|English in Aotearoa
Issue 87 October 2015
CAPITAL LETTERS – the conference
I had always known that conference delegates would look younger each year as I looked older and this was confirmed in Wellington at “Capital Letters”. I was talking to Glenn Colquhoun as we waited for the powhiri to begin and he observed that a lot of the delegates looked to him more like students than teachers. This is surely a good thing for the profession and is encouraging for our Association.
One section of this issue gives you impressions and reflections on the conference from a group of these young teachers – those young or new enough to the job to qualify for the NZATE Conference Scholarship. Their reflections remind us both of those moments of insight and inspiration that a conference can reveal, and also how intelligent and fresh the perceptions of our younger colleagues can be. We need to cherish both of these amidst the administrative clutter of NCEA and the pressure of Term Four reporting and marking.
I don’t need to comment on the Keynote addresses from the conference: our young colleagues have done this more eloquently on pages 32 to 42. I will simply add that I was moved, challenged, amused and inspired enough to want to get back into the classroom again, and I’m going to do just that.
My thanks to Glenn Colquhoun, Karen Melhuish Spenser, and Bernard Gadd for allowing me to reprint their material here. I’m sorry I couldn’t bring you Karlo Mila’s keynote: I hope to have it for the next issue. Thanks also to our six new colleagues for their reflections on the conference experience.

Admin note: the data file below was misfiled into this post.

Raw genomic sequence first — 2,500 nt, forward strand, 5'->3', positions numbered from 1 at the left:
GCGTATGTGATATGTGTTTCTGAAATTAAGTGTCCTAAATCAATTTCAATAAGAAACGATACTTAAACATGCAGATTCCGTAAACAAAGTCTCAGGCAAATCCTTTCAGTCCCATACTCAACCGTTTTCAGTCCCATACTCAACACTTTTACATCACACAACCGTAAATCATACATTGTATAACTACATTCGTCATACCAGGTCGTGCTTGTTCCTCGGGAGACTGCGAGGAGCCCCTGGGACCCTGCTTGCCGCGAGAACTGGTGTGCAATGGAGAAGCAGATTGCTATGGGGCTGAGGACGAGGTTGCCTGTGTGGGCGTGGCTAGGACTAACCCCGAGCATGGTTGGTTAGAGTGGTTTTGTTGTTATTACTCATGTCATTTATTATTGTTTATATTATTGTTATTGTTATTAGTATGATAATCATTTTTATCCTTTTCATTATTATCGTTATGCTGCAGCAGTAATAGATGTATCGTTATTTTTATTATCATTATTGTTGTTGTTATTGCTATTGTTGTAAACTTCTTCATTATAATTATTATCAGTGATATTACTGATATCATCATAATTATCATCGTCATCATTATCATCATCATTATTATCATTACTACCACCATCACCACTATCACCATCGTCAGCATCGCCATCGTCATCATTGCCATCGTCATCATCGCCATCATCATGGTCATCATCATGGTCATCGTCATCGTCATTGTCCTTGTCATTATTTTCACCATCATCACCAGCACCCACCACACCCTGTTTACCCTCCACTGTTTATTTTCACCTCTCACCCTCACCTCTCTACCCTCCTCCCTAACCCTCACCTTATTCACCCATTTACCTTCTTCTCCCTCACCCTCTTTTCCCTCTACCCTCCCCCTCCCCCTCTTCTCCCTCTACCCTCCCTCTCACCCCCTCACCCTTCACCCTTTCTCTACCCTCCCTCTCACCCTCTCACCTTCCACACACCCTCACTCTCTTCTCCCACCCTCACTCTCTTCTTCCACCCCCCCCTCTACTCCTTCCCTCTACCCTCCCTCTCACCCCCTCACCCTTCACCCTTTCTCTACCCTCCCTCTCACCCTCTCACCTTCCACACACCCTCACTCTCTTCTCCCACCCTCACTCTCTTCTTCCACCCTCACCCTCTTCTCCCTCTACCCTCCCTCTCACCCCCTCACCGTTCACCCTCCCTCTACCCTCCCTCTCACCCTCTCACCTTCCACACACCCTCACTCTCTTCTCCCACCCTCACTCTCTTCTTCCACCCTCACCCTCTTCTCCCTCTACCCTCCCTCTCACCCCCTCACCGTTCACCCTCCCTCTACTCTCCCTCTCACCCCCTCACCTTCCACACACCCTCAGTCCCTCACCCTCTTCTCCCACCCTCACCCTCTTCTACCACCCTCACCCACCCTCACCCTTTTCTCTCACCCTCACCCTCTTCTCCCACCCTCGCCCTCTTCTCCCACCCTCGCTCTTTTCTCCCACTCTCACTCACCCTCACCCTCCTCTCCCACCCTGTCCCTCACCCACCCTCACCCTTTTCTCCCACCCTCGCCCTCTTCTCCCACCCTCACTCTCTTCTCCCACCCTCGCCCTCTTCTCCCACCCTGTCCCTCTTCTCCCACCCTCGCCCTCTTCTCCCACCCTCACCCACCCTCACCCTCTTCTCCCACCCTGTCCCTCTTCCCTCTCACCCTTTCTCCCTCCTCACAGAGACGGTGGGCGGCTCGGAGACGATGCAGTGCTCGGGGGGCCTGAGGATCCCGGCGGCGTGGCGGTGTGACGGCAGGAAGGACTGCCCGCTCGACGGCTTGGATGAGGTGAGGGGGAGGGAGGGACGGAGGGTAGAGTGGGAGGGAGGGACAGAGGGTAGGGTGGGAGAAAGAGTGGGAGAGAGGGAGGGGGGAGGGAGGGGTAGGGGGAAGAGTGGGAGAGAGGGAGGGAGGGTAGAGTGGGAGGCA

The challenge to shift our thinking should resonate with all except the complacent among us, and whether it is in recognising the different cultures and languages of our islands, or facing significant social and economic changes, there is plenty of scope for us to be creative in how we work with our students.
The next issue, April 2016, will recognise the anniversary of the death of Bill the Bard, so whatever happens to the flag I would love to have articles about how his work resonates among multi-ethnic young people in Aotearoa 400 years later.
The July issue will focus on the important issues young people face and our central role in helping them understand, critique and articulate their thinking about these. There has been plenty of discussion on EnglishOnline about the perceived lack of relevance of Year English for many students, and yet there seems to be a growing need for people to be able to understand and critique the flood of media manipulation that bombards us. Again I await your contributions.
My thanks to other contributors here, David Taylor, Jenichka Cann and Louise Wallace, and to Laura Borrowdale and Paula Townsend for reviews, and congratulations to the winning student writers.
Thanks again to the great Wellington team for their superb organisation of the whole conference experience, and to Jessica Athukorala who re-worked her conference design to be the cover of this issue.
~ Steve Langley
Steve Langley 6 editorial
Glenn Colquhoun 7 myths & legends of the ancient pakeha
Karen Melhuish Spenser 21 thriving in a world of listicles, astroturfers and instachat
Bernard Beckett 26 shift your thinking
Bret Vogel 32 reflections on Capital Letters, 2015
Sienna Smale-Jackson 35 a community of people who love words and books
Judy Evans 37 poetry is meant to be spoken and sung
Isaac Hensman 39 thinking shifted
Jenichka Cann 41 the chance to think, reflect, and critique
Caren Steed 42 food for thought: food for all
David Taylor 43 letter from America
Jenichka Cann 47 waitressing vs teaching
NZATE 49 re-generate – 2016 national conference in Christchurch
Louise Wallace 50 Starling – new poetry resource & publishing opportunity for students
Student Writers 54 winners of NZATE student writing competitions
Reviews 58 Laura Borrowdale, Paula Townsend
Phil Coogan 62 NZATE President’s Report, 1999 – 2000